Cell phone neck and mouse arm: computers make you ill

Sitting for long periods of time, straining to look at the computer screen, and little movement are all part of many people's daily work routine. In addition to the back, arms and hands are also subjected to high stress during PC work. "Monotonous motion sequences such as keystrokes or mouse clicks are responsible for the development of a so-called mouse arm. The first signs are loss of strength and sensations such as numbness or tingling in the affected arm or hand. Pain does not occur until later," explains Wiete Schramm, a health expert at TuV Rheinland. Regular breaks from typing and clicking and frequent switching between mouse and keyboard are the best preventions against mouse arm. Special hand rests and stretching exercises can also help, for example, stretching out the arm, leaving the hand loose and pulling it toward the body with the other hand.

Looking at cell phones also poses health risks. Many people look at the display with their heads down. In the long run, this unhealthy head posture leads to increased strain on the muscles in the neck and to head and neck pain. "To avoid the so-called cell phone neck, the user should hold the phone higher to keep the neck upright or use the PC for more extensive tasks," Schramm recommends. Another affliction caused by modern technology is the texting thumb. It is caused by the movements when writing messages on the cell phone keyboard. This puts stress on the tendons in the thumb joint, so it can cause tension in the hand and tendonitis. The only thing that helps here is to call more often instead of typing a message.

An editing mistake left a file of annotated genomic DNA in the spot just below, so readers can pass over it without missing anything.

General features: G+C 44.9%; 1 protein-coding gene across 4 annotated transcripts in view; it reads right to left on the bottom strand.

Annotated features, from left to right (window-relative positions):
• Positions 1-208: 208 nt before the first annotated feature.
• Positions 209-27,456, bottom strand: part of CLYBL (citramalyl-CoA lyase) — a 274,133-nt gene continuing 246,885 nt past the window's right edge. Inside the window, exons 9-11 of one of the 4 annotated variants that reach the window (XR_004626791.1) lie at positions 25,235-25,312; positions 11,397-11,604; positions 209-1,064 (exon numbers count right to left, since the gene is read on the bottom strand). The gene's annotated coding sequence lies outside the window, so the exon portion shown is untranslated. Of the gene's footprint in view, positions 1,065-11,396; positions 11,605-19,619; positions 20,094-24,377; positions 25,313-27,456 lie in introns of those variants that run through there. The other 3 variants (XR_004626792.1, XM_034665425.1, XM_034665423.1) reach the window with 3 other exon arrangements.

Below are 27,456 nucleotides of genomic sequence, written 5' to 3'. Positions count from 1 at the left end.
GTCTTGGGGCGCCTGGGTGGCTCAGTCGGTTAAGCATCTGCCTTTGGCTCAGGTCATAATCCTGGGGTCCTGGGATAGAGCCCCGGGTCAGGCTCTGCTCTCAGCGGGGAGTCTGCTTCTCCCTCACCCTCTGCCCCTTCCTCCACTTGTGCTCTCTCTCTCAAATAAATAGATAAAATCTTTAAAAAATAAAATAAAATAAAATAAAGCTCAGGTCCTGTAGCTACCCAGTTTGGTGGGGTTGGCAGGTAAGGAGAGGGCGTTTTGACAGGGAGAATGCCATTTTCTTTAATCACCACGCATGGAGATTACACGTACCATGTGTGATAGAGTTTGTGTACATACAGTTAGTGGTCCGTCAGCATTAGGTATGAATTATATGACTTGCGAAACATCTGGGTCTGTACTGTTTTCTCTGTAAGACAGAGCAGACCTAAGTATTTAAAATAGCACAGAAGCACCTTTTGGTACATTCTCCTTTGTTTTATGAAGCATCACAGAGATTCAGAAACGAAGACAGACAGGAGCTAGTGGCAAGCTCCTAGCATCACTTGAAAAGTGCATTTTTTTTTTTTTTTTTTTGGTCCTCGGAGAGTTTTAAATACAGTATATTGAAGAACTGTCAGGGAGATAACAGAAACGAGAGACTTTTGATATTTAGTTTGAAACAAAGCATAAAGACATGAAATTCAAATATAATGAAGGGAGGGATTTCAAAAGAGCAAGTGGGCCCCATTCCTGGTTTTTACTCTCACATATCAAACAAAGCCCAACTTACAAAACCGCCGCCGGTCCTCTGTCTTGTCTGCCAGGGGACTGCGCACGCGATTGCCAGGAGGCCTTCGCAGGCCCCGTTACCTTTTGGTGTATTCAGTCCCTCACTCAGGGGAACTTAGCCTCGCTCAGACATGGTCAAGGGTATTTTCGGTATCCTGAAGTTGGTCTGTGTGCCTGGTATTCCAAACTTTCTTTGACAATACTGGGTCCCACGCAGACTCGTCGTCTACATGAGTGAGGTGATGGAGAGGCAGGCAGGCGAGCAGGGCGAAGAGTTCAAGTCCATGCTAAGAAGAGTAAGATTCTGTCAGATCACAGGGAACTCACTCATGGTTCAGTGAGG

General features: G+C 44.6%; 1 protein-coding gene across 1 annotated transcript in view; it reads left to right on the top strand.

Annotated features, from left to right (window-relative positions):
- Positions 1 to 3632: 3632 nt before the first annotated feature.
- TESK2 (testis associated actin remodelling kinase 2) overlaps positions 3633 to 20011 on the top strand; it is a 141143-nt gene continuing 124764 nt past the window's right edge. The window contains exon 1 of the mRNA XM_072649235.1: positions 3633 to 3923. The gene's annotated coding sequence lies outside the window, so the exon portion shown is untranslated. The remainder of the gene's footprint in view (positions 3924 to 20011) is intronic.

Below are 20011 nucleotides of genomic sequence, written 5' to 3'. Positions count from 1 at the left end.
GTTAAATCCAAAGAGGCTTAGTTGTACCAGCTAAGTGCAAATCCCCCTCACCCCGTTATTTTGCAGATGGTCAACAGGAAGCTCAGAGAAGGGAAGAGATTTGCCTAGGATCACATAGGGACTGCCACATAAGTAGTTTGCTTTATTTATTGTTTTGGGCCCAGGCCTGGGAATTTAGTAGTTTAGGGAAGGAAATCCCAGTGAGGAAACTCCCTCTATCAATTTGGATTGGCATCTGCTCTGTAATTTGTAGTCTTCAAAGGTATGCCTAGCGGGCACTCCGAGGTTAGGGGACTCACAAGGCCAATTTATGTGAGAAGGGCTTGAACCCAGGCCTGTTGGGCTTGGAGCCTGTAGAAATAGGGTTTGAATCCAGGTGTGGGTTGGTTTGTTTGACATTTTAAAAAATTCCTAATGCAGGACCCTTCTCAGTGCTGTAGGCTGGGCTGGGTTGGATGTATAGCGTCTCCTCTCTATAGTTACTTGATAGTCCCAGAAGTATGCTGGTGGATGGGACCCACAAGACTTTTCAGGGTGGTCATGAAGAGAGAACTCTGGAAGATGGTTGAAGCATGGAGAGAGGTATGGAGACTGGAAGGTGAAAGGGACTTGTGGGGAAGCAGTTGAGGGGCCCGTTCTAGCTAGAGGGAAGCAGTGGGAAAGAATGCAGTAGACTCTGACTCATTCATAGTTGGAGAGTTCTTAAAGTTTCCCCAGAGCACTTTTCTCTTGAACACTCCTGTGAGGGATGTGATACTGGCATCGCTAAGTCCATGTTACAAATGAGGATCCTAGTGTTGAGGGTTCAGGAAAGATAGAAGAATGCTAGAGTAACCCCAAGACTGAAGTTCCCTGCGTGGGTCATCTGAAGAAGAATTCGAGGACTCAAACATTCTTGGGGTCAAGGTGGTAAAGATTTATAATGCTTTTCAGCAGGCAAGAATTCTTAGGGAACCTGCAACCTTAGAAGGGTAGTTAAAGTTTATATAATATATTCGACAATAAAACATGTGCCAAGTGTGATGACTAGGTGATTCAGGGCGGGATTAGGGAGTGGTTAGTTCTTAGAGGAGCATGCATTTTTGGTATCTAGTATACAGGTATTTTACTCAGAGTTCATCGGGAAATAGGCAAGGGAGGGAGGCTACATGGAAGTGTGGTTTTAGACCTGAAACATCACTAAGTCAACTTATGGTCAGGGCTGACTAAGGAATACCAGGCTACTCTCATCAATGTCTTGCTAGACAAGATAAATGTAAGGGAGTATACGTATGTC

No improvement in working conditions without assessment "Company physicians and occupational safety specialists advise employers on assessing working conditions to identify potential hazards to the health and safety of employees," Wiete says. This is a fundamental task of occupational health and safety. Identified dangers can be eliminated or reduced by improvements.

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